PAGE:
Mathematics Stack Exchange is a question and answer site for people studying math at any level and professionals in related fields. Join them; it only takes a minute:

Sign up
Here's how it works:
  1. Anybody can ask a question
  2. Anybody can answer
  3. The best answers are voted up and rise to the top

Let $\pi: X \to Y$ be a finite morphism between smooth projective curves over the complex numbers. I would like to known:

(1) what the Gauss-Manin connection with respect to $\pi$ (that is, the connexion corresponding to the local system $\pi_\ast\mathbb{C}$ on $Y$ minus the ramification points) looks like

(2) what kind information does the Grothendieck-Riemann-Roch theorem provide when applied to $\pi$


share|cite|improve this question

I'll take a stab at these:

(1) Well, the Gauss-Manin connection is flat, and all flat connections look alike in local holomorphic trivializations. A better question is what the parallel sections of the local system look like. Here a simple example might be useful.

Let $\pi : \mathbb C \to \mathbb C$ be $z \mapsto z^2$. This is a finite morphism, of the admittedly non-projective affine plane to itself, but it can be extended to a finite morphism on the projective line that is ramified at $0$ and $\infty$ only. The only nontrivial local system associated to this morphism, outside of the ramification points, is a copy if two disjoint $\mathbb C$, one for each point in the preimage of a given point. A parallel section of the associated bundle over $U \subset \mathbb C$ then corresponds to the choice of a square root of $z$ over $U$, and if $U$ is connected this choice of square root does not "jump" between branches, which would correspond to jumping from one point in a preimage of $\pi$ to another.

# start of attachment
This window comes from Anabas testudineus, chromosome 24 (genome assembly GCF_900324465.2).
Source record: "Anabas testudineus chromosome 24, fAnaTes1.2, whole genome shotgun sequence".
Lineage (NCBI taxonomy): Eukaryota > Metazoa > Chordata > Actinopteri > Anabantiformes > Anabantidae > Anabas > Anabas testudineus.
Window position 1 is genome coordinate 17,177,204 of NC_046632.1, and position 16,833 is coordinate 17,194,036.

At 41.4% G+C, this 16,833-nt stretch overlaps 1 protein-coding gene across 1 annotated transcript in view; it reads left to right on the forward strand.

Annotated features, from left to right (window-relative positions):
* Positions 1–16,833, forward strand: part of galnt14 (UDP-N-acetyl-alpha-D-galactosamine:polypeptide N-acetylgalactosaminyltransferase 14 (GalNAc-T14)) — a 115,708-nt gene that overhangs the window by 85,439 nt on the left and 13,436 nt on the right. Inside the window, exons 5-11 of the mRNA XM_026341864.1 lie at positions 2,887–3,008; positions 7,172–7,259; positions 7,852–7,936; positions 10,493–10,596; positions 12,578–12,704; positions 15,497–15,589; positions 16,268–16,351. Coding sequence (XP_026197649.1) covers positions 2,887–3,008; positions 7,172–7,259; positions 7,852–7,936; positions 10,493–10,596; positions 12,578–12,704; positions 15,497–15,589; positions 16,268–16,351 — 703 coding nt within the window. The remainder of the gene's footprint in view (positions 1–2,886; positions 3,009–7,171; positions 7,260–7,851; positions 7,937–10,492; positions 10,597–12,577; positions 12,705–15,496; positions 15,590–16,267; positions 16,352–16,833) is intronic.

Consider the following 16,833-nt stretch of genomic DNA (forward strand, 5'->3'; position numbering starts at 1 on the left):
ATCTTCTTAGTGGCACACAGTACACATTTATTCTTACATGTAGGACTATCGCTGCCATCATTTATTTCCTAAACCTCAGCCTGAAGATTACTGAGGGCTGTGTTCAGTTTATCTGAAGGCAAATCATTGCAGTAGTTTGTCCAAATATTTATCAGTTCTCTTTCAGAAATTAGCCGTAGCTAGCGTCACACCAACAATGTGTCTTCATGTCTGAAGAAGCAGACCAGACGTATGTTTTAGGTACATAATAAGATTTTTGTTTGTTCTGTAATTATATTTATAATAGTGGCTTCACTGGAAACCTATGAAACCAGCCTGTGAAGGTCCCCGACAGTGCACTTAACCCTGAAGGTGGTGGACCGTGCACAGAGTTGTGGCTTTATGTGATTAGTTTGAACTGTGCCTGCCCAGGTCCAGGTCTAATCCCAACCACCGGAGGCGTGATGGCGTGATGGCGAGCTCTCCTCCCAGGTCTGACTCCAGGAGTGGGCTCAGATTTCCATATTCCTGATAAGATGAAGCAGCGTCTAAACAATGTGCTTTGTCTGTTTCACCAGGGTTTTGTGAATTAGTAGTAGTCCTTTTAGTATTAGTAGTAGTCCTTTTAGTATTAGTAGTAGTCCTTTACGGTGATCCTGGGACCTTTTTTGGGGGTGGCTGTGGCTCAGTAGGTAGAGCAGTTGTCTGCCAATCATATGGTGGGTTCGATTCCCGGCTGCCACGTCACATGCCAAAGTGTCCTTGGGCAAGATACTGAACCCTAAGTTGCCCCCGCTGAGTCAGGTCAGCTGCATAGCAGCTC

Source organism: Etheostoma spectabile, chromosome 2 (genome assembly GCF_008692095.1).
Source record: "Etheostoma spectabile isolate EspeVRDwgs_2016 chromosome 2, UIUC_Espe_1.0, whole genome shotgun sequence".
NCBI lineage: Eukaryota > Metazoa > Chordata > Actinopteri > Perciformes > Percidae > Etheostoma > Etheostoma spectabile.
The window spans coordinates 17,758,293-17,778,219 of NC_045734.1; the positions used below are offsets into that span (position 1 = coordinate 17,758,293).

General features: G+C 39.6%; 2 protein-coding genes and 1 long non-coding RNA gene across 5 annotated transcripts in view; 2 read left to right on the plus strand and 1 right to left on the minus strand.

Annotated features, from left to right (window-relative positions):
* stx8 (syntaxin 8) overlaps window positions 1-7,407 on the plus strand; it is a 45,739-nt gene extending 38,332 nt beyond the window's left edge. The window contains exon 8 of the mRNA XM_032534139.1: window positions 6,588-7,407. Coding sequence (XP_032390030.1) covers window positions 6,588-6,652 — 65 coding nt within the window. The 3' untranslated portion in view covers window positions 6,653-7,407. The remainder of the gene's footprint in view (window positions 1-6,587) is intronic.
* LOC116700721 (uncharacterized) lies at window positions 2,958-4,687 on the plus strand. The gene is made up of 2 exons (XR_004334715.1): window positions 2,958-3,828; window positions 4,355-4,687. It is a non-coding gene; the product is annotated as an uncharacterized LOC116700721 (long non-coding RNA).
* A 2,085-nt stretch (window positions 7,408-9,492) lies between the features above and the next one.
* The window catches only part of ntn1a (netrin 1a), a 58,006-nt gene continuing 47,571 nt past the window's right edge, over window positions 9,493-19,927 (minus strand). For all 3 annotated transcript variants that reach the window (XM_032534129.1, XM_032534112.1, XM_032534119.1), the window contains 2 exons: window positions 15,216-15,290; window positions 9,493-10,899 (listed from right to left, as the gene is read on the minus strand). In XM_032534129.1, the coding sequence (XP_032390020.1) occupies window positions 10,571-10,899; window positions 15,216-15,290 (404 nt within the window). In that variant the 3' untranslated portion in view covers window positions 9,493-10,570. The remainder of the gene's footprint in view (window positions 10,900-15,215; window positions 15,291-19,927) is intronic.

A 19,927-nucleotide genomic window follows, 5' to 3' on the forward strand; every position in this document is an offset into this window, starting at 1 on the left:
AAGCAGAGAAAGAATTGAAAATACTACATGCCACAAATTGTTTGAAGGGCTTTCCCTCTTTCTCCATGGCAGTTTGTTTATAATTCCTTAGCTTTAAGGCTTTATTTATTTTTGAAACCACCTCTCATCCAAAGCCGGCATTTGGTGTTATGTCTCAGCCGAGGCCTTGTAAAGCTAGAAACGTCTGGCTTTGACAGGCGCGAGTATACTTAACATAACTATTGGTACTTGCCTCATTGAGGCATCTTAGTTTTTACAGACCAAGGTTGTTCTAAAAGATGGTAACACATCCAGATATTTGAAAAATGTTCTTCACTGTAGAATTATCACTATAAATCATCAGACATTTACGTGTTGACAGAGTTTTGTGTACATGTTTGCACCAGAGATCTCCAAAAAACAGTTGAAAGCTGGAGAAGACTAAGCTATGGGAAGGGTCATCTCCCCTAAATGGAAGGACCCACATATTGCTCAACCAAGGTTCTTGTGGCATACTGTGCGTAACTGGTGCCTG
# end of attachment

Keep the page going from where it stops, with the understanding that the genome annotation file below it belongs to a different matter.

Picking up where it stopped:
The case of a general finite morphism should maybe be thought of as similar to this one; parallel sections of the vector bundle associated to the local system correspond to picking a branch of local solutions $x$ of $\pi(x) = y$ when $y$ varies on $Y$.

(2) I haven't worked out the details, but I'm willing to bet good money that we get an extreme overkill proof of the Riemann-Hurwitz formula by applying Grothendieck-Riemann-Roch to the finite morphism $\pi : X \to Y$.

share|cite|improve this answer
NB: There's something subtle going on due to the fact that the fibers of $\pi$ are not connected; in particular the "vector bundle" associated to the local system is actually a disjoint union of line bundles and not an honest vector bundle. Thus the space of sections of this "bundle" is a disjoint union of vector spaces, and not itself a vector space. – Gunnar Þór Magnússon Nov 23 '12 at 11:02

Your Answer


By posting your answer, you agree to the privacy policy and terms of service.

Not the answer you're looking for? Browse other questions tagged or ask your own question.